When assessing the compliance of a product the first thing a product safety engineer will look is at the construction. The status, (but not the effectiveness!) of many of the safety systems discussed above will be evident by a simple inspection. Secure anchoring of cables, covers properly installed (and not hand removable if covering hazardous voltages), no sharp edges, no entry points for fingers and the all important finger test, does it get hot! Safety standards and manufacturer’s guidelines will give information on maximum allowable temperatures.Temperature dataloggers used with appropriate types of thermocouples are useful tools for the designer, especially on more complex products.
Back to our USB power supplies!
So why are there so many unsafe USB and similar chargers / mains adaptors on the market? Inspection of these products reveals that the safety barriers are inadequate or non-existent, cheap unsuitable components have been used, plastics catch fire and the enclosures not only catch fire, but fail to contain molten material when the inevitable happens and they explode! Basically one or more crucial safety principals is being broken!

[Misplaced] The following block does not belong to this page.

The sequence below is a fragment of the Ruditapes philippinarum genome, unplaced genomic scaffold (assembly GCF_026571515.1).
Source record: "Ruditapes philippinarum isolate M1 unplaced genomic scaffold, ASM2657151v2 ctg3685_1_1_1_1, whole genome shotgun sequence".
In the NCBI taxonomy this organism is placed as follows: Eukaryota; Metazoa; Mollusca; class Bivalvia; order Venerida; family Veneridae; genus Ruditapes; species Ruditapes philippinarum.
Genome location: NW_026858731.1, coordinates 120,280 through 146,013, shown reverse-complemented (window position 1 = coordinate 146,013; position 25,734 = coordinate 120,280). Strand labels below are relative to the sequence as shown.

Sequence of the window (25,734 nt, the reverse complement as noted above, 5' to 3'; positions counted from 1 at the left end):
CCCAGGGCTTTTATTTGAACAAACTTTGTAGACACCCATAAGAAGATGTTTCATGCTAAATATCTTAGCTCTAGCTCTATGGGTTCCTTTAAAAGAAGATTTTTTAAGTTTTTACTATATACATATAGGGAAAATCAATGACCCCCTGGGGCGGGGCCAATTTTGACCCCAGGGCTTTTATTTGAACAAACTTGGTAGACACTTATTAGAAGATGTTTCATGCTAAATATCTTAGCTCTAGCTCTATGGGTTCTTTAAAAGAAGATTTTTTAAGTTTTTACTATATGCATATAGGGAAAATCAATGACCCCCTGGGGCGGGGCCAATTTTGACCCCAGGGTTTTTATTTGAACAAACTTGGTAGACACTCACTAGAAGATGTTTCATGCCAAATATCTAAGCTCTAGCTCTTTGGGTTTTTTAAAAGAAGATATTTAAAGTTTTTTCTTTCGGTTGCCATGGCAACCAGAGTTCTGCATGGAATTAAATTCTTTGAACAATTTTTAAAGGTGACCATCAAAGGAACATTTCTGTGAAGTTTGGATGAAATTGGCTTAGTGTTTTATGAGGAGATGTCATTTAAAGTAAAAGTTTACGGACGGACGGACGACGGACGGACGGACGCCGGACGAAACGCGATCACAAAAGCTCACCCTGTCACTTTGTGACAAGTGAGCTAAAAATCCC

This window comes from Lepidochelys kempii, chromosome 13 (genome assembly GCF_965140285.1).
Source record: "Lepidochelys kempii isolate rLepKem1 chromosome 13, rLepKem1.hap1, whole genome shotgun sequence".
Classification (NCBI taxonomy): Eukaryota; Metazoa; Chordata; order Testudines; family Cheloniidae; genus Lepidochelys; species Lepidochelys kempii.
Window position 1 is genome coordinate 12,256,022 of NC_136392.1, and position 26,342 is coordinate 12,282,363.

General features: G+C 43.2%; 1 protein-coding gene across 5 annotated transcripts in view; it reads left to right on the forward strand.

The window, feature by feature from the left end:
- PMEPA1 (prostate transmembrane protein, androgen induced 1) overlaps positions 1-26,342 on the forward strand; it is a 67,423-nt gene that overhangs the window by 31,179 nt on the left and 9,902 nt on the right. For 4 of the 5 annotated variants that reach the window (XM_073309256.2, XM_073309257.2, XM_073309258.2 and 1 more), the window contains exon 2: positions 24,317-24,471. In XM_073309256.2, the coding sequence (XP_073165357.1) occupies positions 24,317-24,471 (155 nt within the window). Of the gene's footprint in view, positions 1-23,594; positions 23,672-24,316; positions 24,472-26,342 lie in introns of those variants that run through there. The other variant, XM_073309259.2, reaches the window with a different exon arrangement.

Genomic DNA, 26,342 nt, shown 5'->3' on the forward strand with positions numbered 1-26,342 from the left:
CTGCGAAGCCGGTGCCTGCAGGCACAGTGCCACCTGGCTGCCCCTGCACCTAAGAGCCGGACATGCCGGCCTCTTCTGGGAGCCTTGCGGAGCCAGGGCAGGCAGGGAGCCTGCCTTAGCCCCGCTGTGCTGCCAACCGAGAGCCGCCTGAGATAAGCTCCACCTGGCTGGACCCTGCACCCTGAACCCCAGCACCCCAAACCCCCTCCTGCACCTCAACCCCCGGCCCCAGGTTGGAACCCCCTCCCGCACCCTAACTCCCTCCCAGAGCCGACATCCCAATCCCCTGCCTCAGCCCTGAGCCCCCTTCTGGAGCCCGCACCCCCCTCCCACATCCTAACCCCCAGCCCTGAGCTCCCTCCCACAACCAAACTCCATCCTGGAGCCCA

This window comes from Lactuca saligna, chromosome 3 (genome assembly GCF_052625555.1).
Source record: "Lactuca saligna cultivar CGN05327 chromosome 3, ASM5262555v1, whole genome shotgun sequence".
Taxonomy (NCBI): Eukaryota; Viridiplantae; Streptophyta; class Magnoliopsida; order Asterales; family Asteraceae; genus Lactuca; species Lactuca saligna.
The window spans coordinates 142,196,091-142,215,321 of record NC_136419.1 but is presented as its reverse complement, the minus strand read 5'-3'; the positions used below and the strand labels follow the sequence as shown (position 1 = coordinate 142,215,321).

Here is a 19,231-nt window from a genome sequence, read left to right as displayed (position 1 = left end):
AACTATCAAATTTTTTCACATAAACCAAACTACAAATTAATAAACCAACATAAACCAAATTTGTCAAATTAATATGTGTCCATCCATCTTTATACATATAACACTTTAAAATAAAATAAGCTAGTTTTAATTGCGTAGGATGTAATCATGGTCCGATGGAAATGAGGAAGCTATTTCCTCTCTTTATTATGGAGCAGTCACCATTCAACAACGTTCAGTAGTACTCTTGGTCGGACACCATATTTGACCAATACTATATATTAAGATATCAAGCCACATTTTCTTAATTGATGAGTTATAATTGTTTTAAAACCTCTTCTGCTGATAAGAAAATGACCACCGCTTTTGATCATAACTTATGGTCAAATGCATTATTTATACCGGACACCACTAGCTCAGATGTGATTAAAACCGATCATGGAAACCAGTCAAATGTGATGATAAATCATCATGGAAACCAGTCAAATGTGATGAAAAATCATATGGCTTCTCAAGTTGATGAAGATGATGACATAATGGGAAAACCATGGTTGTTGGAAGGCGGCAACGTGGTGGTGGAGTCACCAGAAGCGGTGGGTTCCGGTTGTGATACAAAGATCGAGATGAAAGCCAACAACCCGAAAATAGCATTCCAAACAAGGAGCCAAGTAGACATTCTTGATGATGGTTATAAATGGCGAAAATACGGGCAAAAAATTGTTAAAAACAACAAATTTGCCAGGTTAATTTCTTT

Safety requirements are there for a good reason, learn and understand how to design a safe product and save the world from dangerous products!
If you have any questions or would like to find out how this applies to your product, please contact:
Product Approvals Ltd - www.productapprovals.co.uk
Look out for the next article in the series:
Design for Approval - Compliance
Design for Approval - Safety
Design for Approval - EMC Can't Hurt You Can It?